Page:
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The eradication of smallpox.

The double helix.

Genetic engineering.

Penicillin.

Cloning.

It took about one minute for me to jot down a bare-bones list of watershed moments in 20th-century biology-discoveries that have transformed (or will transform) life on every continent in just about every way, as well as creating a whole new industry: biotechnology. I took a considerably longer time trying to figure out what could possibly have been going through the minds of the “experts “convened by the journalism department at New York University (NYU), who compiled and recently published a list of the century’s best 100 works of journalism.

According to NYU’s judges, the top choice was John Hersey’s Hiroshima. Also ranking high were Rachel Carson’s Silent Spring, Woodward and Bernstein on Watergate, Edward R. Murrow on the Battle of Britain, Ida Tarbell’s history of Standard Oil, Lincoln Steffens’ The Shame of the Cities, John Reed’s Ten Days That Shook the World, and H.L. Mencken on the Scopes trial. The list was heavy on muckrakers and literary journalism about important stories, and light-very light-on science and technology.

Having worked on a couple of these “Best of… ” exercises myself, I’m generally not inclined to work myself up into a froth of indignation. Although these lists can be obvious, myopic, self-interested, mystifying, encrusted with cronyism or just plain wrongheaded, they force us into a cultural argument about what we ultimately value.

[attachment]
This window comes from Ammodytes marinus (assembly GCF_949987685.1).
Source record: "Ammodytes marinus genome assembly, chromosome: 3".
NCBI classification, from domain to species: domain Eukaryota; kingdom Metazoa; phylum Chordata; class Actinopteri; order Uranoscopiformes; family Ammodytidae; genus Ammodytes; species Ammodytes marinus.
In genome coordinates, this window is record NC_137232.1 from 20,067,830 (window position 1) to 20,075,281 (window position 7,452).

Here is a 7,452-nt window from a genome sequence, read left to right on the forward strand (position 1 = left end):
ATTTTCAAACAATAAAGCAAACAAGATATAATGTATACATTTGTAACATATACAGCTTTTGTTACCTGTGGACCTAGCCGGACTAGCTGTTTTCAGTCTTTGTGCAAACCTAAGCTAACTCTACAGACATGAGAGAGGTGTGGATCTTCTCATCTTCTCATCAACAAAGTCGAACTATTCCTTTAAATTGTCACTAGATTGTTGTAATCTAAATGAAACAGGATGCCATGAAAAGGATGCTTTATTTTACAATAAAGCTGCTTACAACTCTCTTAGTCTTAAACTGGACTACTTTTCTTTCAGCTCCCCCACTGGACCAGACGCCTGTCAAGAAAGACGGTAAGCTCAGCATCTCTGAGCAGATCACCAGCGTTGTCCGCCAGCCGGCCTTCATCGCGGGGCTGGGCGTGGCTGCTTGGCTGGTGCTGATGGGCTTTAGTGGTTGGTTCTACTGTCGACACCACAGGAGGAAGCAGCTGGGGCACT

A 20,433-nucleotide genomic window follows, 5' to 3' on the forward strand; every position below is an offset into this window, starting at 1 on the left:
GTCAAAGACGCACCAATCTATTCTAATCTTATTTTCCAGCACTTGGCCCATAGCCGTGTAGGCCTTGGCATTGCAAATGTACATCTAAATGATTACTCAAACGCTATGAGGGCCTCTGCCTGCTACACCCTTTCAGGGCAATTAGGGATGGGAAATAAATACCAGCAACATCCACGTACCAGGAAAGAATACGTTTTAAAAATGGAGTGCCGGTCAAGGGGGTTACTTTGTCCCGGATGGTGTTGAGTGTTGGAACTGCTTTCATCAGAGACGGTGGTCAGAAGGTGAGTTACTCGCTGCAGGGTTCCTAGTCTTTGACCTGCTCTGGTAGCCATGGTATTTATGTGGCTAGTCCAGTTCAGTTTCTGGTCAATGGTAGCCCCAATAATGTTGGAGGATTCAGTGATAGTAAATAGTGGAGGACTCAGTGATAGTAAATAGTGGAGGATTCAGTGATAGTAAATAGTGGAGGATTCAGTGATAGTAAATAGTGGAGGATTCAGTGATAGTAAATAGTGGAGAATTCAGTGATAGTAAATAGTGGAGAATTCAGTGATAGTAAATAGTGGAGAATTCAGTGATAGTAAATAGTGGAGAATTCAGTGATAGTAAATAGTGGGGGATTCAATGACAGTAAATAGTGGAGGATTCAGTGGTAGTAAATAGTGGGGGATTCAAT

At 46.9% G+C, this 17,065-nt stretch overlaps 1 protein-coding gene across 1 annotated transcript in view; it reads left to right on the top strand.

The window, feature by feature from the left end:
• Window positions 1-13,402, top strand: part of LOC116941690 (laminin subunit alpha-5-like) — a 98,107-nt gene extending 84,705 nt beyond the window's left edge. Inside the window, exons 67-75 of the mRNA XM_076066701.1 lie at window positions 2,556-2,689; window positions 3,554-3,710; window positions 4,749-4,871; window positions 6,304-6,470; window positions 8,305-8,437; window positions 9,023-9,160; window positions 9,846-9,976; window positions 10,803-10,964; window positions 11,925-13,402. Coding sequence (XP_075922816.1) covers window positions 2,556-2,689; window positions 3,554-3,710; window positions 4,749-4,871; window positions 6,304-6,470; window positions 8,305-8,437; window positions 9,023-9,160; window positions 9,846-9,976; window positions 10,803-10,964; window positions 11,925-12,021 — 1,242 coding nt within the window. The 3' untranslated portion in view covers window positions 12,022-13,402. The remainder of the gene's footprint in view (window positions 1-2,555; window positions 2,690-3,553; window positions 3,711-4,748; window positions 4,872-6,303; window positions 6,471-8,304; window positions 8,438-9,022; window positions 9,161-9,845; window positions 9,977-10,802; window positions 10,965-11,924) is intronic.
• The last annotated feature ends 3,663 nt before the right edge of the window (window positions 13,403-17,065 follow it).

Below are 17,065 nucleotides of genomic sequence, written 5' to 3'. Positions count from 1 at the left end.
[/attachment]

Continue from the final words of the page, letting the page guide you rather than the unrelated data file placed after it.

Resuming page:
What we don’t value, apparently, is science and its offspring, technology. The absence of science and technology is so glaring that the roster is virtually preatomic, pregenetic -our own little Dark Age. You could argue that Silent Spring was about environmental biology and that the Scopes trial was about evolution,
but it’s a stretch. From Hiroshima (number 1) to Hunter Thompson’s Fear and Loathing on the Campaign Trail (100), the list contains no moon landing, no transistor, no Earth-orbiting communications satellites, no vaccines, no double helix, no computer, no Dolly-no nothing!

The more interesting question is:Why? The list is crowded with a lot of literary heavy-hitters: Tom Wolfe, Joseph Mitchell,Hannah Arendt,Norman Mailer and Susan Sontag, to name a few.Wonderful storytellers and shrewd intellects. Which begs the question:Why don’t science and technology attract literary journalists?

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